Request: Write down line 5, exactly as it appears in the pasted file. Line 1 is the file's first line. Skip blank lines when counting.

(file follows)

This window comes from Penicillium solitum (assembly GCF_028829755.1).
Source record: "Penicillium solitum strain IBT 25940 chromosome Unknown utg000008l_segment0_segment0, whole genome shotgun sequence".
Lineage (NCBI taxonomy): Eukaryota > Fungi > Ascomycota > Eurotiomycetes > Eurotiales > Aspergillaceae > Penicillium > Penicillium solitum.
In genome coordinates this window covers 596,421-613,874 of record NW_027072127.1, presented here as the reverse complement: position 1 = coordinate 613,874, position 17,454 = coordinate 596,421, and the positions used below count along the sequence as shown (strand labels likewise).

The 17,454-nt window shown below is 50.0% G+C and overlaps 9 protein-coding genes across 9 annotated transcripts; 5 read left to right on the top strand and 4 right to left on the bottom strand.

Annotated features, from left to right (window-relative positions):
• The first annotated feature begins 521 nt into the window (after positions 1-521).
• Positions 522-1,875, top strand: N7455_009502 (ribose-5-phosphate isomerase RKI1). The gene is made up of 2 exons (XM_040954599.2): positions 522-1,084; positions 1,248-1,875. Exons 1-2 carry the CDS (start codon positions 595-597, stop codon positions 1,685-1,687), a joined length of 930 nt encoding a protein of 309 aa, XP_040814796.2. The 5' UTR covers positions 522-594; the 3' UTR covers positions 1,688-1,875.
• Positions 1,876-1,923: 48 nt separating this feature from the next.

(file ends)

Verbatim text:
The 17,454-nt window shown below is 50.0% G+C and overlaps 9 protein-coding genes across 9 annotated transcripts; 5 read left to right on the top strand and 4 right to left on the bottom strand.